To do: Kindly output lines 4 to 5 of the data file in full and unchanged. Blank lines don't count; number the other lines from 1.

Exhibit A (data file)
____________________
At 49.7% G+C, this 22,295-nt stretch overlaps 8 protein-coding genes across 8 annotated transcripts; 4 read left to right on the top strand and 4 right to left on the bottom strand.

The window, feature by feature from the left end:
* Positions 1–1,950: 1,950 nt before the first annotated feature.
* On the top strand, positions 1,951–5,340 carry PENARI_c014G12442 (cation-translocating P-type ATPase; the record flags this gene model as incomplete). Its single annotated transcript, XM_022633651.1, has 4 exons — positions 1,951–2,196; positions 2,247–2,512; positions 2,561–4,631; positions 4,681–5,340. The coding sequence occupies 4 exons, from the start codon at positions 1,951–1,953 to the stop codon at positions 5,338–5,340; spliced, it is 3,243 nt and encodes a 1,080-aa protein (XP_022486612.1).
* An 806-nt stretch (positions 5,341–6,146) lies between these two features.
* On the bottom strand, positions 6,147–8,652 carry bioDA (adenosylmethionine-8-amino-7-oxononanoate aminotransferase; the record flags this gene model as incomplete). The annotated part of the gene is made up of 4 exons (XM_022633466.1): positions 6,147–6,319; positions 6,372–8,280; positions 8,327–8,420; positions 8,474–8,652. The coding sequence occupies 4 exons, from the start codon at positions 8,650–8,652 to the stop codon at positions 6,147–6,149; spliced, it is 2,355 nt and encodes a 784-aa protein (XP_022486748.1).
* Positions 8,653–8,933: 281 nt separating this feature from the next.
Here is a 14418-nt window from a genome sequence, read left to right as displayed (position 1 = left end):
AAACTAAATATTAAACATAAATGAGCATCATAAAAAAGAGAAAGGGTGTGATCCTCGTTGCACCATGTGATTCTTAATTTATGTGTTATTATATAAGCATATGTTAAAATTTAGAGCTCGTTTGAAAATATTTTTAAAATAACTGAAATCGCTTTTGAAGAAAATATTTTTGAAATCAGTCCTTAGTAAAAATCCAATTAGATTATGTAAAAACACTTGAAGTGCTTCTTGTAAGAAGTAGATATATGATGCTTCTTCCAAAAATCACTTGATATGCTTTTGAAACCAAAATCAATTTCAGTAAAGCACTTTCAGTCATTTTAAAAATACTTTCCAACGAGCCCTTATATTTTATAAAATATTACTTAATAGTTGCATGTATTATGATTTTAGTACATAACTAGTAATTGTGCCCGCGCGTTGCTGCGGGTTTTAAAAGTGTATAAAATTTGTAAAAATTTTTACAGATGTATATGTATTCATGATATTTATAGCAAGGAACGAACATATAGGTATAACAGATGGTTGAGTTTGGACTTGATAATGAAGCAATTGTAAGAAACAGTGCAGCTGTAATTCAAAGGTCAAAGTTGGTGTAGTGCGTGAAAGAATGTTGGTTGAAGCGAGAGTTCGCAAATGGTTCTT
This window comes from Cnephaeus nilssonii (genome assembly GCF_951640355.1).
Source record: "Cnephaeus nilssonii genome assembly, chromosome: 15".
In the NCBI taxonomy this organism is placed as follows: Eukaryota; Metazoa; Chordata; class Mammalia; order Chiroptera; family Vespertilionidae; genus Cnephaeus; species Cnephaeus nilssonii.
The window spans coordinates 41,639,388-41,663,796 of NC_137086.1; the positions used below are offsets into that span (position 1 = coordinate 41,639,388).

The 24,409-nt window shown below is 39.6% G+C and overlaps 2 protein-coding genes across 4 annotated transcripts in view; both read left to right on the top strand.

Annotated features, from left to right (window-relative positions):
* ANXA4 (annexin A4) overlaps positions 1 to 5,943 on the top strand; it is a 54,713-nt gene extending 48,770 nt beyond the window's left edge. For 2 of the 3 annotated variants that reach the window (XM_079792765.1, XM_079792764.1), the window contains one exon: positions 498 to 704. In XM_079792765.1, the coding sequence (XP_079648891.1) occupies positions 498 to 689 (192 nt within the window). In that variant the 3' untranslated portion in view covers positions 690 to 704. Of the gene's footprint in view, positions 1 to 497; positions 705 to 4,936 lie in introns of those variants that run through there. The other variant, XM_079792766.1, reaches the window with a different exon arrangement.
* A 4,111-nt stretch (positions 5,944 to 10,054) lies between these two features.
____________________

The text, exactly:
* On the top strand, positions 1,951–5,340 carry PENARI_c014G12442 (cation-translocating P-type ATPase; the record flags this gene model as incomplete). Its single annotated transcript, XM_022633651.1, has 4 exons — positions 1,951–2,196; positions 2,247–2,512; positions 2,561–4,631; positions 4,681–5,340. The coding sequence occupies 4 exons, from the start codon at positions 1,951–1,953 to the stop codon at positions 5,338–5,340; spliced, it is 3,243 nt and encodes a 1,080-aa protein (XP_022486612.1).
* An 806-nt stretch (positions 5,341–6,146) lies between these two features.